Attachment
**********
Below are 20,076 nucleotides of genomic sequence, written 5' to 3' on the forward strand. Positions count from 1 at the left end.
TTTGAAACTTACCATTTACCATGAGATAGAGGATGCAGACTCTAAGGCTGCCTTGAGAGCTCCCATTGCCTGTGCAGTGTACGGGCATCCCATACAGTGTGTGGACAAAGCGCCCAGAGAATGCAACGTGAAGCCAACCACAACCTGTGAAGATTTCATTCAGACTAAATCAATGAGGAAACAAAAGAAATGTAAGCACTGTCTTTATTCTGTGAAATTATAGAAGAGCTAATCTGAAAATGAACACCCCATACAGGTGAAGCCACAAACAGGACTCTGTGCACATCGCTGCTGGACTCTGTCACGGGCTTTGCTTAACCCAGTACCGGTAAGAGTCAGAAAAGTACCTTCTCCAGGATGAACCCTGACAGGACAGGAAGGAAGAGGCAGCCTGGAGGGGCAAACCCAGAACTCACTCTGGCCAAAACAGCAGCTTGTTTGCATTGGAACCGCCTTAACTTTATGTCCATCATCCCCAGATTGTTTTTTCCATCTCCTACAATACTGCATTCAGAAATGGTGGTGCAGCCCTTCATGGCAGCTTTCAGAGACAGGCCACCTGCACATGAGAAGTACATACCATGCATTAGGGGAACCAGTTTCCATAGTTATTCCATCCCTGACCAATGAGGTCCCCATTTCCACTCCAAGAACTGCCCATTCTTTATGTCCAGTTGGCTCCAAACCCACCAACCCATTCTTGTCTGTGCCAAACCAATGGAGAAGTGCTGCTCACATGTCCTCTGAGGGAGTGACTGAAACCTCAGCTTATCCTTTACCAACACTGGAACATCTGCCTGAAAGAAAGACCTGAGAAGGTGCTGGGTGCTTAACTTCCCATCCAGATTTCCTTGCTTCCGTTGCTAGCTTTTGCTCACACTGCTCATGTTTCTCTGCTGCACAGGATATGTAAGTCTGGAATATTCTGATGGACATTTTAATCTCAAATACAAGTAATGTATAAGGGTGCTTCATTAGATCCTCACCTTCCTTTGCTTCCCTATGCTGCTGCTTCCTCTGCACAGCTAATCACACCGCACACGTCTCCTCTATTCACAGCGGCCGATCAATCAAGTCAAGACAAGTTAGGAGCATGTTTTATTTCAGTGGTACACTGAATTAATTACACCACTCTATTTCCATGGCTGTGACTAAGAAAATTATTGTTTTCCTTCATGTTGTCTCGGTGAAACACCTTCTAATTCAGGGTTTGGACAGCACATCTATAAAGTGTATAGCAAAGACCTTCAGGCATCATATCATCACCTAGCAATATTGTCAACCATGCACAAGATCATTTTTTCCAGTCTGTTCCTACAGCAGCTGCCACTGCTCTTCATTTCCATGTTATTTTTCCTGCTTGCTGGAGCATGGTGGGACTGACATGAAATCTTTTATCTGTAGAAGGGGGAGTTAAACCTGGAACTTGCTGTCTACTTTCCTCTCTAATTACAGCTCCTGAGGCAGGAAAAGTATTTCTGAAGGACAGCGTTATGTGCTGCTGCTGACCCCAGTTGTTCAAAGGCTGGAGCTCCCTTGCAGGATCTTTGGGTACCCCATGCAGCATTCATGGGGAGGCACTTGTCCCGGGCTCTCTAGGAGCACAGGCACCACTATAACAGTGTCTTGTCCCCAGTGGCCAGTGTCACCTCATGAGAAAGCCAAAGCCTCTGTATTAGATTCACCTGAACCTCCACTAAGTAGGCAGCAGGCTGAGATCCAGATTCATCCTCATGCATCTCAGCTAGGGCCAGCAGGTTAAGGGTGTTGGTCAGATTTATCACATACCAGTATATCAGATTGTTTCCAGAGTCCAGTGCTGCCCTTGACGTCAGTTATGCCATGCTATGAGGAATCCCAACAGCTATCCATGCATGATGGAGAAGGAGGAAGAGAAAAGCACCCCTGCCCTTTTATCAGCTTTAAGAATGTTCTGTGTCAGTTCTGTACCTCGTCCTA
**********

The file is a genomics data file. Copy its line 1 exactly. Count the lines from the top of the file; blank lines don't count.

Below are 20,076 nucleotides of genomic sequence, written 5' to 3' on the forward strand. Positions count from 1 at the left end.